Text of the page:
Stagebeat | New Times Broward-Palm Beach


Oscar Wilde's Lady Windermere's Fan, in a new production by Pompano Beach-based Curtain Call Playhouse, pokes fun at the 19th century social high life that the playwright moved in and despised. Curtain Call, however, takes the play too seriously and misses opportunities to exploit the play's wicked sarcasm, especially in the first act. There are too many straight men lacking the skill of setting up funny lines for Wilde's real targets -- the stuffed shirts and snooty femmes. The play opens as Lady Windermere (Carly Lombardi) prepares for her birthday ball, arranging flowers in a drab Victorian manner. The set, designed by Jack Coffelt, is a lovely and light Victorian parlor, with abundant greenery, wing-backed chairs, and a pull cord that summons Parker the butler (Rusty Ellison) with magical quickness. The ball is the center of the Wildean farce, with all of the requisite confusion about who's who and what everybody's up to. Wilde's plays have a dazzling array of stock characters -- the fop (Lord Darlington, played with just the right amount of silliness by Mark J. Phillips), the social outcast (Mrs. Erlynne, played by Kris Coffelt), and the blustery old fool (Lord Augustus, played by Charlie Redler). In the world of Wilde, these are always the best roles, and here, they are well played. The comedy gets better in the second act, when many of Wilde's most popular aphorisms are unveiled. But a scene that should have been hysterical -- with Mrs. Erlynne and Lady Windermere engaging in an overwrought plot to return the latter to her home and son, whom she has left behind believing her husband was having an affair with Mrs. Erlynne -- doesn't quite work. Wilde was writing the world's first soap opera there, but even the cheesy music piped in during the climax has only a slight humorous effect. (April 1-2 at Broward County Main Library, 100 South Andrews Ave, Fort Lauderdale; April 29-30 at Sunrise Civic Center Theatre, 10610 W. Oakland Park Blvd., Sunrise. May 13-22 the Willow Theatre, 300 S. Military Trail, Boca Raton. 954-784-0768)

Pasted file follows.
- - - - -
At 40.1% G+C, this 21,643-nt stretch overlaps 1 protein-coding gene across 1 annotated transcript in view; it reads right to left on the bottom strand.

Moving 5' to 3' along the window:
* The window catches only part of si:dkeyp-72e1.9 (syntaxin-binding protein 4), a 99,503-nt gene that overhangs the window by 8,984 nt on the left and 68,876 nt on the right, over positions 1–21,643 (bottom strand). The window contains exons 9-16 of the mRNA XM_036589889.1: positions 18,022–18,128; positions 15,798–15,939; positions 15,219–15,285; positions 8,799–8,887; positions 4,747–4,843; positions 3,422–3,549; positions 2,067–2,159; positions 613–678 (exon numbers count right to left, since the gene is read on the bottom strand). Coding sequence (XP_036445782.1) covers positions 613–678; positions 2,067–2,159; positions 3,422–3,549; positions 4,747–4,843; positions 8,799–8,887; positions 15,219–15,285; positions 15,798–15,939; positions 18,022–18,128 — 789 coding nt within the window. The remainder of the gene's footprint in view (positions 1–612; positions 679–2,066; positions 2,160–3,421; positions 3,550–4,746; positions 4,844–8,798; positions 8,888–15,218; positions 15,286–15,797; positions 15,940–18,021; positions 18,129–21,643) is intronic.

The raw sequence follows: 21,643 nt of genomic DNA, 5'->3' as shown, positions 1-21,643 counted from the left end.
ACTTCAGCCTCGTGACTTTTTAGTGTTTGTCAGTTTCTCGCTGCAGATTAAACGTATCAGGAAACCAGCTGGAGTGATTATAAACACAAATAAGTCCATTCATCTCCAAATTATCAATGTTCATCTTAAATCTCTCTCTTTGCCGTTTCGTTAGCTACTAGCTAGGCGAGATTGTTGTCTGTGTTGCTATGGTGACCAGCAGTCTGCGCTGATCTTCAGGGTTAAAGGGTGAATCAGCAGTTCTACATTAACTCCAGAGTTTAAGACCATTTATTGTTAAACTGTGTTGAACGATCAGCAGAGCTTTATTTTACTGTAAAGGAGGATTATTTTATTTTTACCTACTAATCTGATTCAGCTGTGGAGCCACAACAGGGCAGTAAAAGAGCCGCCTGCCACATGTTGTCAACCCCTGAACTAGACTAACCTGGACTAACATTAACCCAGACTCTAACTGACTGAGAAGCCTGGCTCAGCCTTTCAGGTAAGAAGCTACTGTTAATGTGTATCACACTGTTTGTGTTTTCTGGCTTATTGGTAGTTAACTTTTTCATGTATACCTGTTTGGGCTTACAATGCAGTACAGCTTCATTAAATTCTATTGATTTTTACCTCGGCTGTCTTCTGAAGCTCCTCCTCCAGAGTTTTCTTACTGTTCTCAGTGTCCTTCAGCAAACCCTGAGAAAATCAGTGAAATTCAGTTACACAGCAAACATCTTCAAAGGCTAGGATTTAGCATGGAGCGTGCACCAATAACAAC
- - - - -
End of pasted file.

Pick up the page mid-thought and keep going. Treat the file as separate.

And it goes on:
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Lady Day at Emerson's Bar & Grill, Lanie Robertson's oft-revived play, is set in 1959 in a Philadelphia bar where fading jazz star Billie Holiday sings her signatures songs and jokes with the audience, but her boozing and drugs send her tottering towards an onstage meltdown. The production is graced by a fine jazz trio and the rich vocals of Nadeen Holloway in the title role, but Holloway's energy and warmth seem at odds with Lady Day's tortured personality and director John Pryor hasn't developed the character's nuances. (Through March 27, M Ensemble Company, 12320 West Dixie Highway, North Miami. 305-895-0335)

It's all there -- the sooty buildings, the sunless streets, the cockney rabble, and the little boy who committed the cardinal sin of asking his orphanage turnkeys for some more gruel ("Please, sir, I want some more"). It's all there in the traveling production of Lionel Bart's 45-year-old musical Oliver!, that is, but a lot of the grace, the wit, and the emotion of the original. Be forewarned. It takes a crack sound system to deliver all the twisted vowels and dropped consonants of working-class Brit English. Still, the powerful story breaks through. Renata Renee Wilson as the doomed Nancy is a heartbreaker when she sings "As Long as He Needs Me," her paean of loyalty to her abusive boy friend, the scary Bill Sikes (Shane R. Tanner). Young Colin Bates as the Artful Dodger, Oliver's nimble, slippery pickpocketing friend, is an electric presence every time he takes center stage. Adrian Vaux's sets capture all of the oppressive gloom of post-industrial London (the society that made Marx a Marxist), with just enough space for little fires to break out from time to time. (Through March 20 at the Kravis Center, 701 Okeechobee Blvd., West Palm Beach, 561-832-SHOW)